Classic Songs to Be Discovered, Influenced, Music, My Stories, Unsung Heroes

July 2020 – Part 4

Vanishing Point

My favourite Australian metal act from Melbourne, who are under lockdown right now, because of a massive second wave.

Their new album is coming out soon.

So far “Dead Elysium” and “Salvus” have dropped and I can’t stop playing em.

“Dead Elysium” with its keys and syncopated guitar riffs remind me of Evergrey.

“Salvus” has this major key vibe in the intro, which hooks me in. And without having any information, it looks like the song title is a play on “Salvation + Us.”

It’s an addictive song, so I press repeat again.

7 Angels

The song and band are also called “7 Angels” and Mark Slaughter guests. Its Moroccan style intro gets me interested, but its the balls to the wall hard rock vibe gets me interested.

Perfect Plan

“Better Walk Alone” is typical of the melodic rock coming out of Europe and the Frontiers Label. Its derivative but still a good listen. Check out the Chorus on this. Its huge.

“Time For A Miracle” kicks off with the military snare and a guitar riff that reminds me of Kashmir from Led Zeppelin in its triplet like pattern. And the verses remind me of “Metropolis Pt 1” from Dream Theater.

I’m interested. The whole album is coming out soon.

Andy James

“Die A Devil” is the song, another instrumental piece which has a lot of good melodic moments, shred and some great riffs.

Three Days Grace

Have you seen the memes about Gotye with the punchline of “Hey, you are somebody That I Used To Know”?

Anyway, Three Days Grace (the version of the band that exists right now) is bringing the song back into our lives, in a modern rock way. Then again, I’ve always said that Gotye’s song is a copy of song from The Police called “King Of Pain”.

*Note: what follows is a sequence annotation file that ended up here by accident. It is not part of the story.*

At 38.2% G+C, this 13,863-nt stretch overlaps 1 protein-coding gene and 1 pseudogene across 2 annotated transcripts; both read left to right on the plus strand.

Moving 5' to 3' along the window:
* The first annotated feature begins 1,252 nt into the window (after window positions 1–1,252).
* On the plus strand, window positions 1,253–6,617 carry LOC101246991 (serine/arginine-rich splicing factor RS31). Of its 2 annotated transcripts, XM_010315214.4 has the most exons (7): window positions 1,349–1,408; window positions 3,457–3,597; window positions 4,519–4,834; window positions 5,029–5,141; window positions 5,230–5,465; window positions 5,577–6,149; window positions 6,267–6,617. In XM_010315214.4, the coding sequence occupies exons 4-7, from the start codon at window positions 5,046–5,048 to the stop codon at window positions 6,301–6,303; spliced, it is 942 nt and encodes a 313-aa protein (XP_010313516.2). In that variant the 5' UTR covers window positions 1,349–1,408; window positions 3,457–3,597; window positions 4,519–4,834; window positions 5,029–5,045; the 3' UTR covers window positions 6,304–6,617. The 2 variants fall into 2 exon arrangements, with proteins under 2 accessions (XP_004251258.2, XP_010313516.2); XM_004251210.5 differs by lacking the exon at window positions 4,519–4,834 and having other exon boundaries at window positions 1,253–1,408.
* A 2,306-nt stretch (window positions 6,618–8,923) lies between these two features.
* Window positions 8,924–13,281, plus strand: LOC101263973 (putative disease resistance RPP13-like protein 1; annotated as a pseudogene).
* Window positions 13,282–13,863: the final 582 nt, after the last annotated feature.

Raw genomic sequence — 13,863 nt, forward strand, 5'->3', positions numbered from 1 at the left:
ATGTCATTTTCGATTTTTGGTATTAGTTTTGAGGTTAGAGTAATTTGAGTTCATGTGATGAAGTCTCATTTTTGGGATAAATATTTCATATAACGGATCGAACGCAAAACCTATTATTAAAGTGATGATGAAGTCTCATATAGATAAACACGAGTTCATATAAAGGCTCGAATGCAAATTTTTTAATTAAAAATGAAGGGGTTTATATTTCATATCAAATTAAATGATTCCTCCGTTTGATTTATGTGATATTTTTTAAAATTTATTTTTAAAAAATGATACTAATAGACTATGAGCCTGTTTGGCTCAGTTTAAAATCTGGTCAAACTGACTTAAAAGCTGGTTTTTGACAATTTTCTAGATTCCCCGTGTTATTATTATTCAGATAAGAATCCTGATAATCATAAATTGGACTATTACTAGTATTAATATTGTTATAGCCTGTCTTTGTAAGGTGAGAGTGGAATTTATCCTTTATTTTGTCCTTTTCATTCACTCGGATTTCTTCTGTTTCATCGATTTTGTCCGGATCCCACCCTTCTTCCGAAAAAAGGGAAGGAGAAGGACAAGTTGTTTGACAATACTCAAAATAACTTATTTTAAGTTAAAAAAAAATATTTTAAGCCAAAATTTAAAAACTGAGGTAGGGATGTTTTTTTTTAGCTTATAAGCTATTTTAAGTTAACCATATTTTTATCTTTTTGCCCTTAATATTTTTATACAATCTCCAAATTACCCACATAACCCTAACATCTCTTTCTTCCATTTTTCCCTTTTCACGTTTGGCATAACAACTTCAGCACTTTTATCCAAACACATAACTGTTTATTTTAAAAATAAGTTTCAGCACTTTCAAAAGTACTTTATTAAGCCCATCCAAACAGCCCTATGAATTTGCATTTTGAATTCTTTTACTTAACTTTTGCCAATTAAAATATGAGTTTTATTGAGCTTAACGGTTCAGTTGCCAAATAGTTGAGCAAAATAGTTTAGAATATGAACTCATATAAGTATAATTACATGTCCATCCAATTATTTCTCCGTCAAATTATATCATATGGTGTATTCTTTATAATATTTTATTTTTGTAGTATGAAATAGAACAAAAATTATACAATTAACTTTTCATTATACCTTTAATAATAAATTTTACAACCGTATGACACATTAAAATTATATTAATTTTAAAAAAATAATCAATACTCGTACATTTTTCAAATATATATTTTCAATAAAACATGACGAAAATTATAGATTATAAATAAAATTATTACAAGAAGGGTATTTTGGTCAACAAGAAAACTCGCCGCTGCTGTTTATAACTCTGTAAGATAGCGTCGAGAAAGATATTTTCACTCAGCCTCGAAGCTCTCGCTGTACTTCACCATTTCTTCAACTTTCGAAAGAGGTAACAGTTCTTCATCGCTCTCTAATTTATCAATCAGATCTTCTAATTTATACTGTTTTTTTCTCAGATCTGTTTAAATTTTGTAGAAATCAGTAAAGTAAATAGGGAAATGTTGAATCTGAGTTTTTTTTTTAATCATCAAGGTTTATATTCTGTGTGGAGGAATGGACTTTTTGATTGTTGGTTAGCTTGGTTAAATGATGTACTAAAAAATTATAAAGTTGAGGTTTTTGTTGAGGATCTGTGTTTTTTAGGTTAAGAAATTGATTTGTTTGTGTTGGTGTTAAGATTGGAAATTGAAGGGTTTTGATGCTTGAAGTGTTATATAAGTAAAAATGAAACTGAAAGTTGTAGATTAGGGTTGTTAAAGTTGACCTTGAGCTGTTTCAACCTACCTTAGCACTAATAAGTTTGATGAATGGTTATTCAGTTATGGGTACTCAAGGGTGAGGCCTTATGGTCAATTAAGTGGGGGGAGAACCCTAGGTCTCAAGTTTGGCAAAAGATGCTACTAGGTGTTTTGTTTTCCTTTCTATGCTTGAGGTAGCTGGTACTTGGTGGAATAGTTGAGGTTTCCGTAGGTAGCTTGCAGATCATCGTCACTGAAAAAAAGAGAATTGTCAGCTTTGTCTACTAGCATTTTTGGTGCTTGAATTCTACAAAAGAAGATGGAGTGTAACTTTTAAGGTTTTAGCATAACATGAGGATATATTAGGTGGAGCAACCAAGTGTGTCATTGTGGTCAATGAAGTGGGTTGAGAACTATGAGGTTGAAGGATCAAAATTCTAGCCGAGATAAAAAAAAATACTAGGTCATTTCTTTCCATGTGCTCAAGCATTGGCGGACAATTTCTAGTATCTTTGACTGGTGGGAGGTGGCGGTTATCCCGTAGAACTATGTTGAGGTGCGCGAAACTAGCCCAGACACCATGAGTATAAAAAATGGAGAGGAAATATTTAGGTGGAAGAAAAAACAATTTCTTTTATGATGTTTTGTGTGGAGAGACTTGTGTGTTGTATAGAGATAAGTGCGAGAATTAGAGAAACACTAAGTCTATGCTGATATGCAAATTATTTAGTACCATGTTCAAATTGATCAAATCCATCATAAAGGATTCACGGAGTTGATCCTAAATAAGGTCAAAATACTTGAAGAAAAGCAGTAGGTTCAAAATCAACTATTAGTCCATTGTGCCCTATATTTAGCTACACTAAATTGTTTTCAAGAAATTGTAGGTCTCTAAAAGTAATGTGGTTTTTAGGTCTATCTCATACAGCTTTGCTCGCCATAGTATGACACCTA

Haken

The album is “Virus”, which is a coincidence because the title was decided way before the whole COVID-19 spread worldwide.

So if you like progressive and technical rock/metal, then this album would fill the void. This band actually came onto my radar because they reminded me of Dream Theater, and some of the guys in the band toured with Mike Portnoy as “The Shattered Fortress”. But on this album, while they have kept that Dream Theater influence, they’ve decorated it with a bit of Periphery style technical metal.

And I was going to do a review on the album but the Angry Metal Guy nailed it. Check it out.

Starset

I kept seeing this band getting radio plays on a different blog I follow, so I thought I should check em out.

And the song that keeps getting radio plays is not my favourite at all. If I had to make a decision to like the band on that song, then it would be a pass. However, I stuck around and listened to the whole album called “Divisions” which came out last year.

And my favourite songs, are “Where The Skies End”, “Perfect Machine”, “Stratosphere”, “Faultline”, “Solstice” and “Diving Bell”.

Ocean Alley

It came up on a rock playlist and I checked the album, but I only like two of the songs. “Tombstone” and “Way Down”. These two songs remind me of The Night Flight Orchestra and early Marillion.

Primal Fear